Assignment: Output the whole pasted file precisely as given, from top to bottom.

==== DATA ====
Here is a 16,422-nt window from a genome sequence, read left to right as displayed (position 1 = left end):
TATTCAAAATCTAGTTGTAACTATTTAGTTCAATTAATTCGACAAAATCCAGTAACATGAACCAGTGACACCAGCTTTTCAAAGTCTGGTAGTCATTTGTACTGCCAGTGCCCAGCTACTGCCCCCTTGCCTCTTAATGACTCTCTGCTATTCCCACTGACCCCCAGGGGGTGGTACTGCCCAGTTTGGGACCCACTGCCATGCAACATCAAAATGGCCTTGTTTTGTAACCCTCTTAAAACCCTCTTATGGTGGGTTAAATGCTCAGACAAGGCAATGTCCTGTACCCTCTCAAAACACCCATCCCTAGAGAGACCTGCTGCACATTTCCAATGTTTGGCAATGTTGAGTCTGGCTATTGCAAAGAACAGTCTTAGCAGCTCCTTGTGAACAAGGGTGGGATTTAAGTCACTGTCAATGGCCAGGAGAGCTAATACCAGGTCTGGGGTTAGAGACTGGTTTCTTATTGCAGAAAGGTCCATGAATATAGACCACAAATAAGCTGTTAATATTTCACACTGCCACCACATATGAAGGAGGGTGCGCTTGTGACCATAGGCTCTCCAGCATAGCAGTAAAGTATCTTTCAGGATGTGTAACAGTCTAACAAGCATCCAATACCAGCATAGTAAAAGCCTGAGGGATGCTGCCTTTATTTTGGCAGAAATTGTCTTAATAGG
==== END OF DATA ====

Here is a 16,422-nt window from a genome sequence, read left to right as displayed (position 1 = left end):
TATTCAAAATCTAGTTGTAACTATTTAGTTCAATTAATTCGACAAAATCCAGTAACATGAACCAGTGACACCAGCTTTTCAAAGTCTGGTAGTCATTTGTACTGCCAGTGCCCAGCTACTGCCCCCTTGCCTCTTAATGACTCTCTGCTATTCCCACTGACCCCCAGGGGGTGGTACTGCCCAGTTTGGGACCCACTGCCATGCAACATCAAAATGGCCTTGTTTTGTAACCCTCTTAAAACCCTCTTATGGTGGGTTAAATGCTCAGACAAGGCAATGTCCTGTACCCTCTCAAAACACCCATCCCTAGAGAGACCTGCTGCACATTTCCAATGTTTGGCAATGTTGAGTCTGGCTATTGCAAAGAACAGTCTTAGCAGCTCCTTGTGAACAAGGGTGGGATTTAAGTCACTGTCAATGGCCAGGAGAGCTAATACCAGGTCTGGGGTTAGAGACTGGTTTCTTATTGCAGAAAGGTCCATGAATATAGACCACAAATAAGCTGTTAATATTTCACACTGCCACCACATATGAAGGAGGGTGCGCTTGTGACCATAGGCTCTCCAGCATAGCAGTAAAGTATCTTTCAGGATGTGTAACAGTCTAACAAGCATCCAATACCAGCATAGTAAAAGCCTGAGGGATGCTGCCTTTATTTTGGCAGAAATTGTCTTAATAGG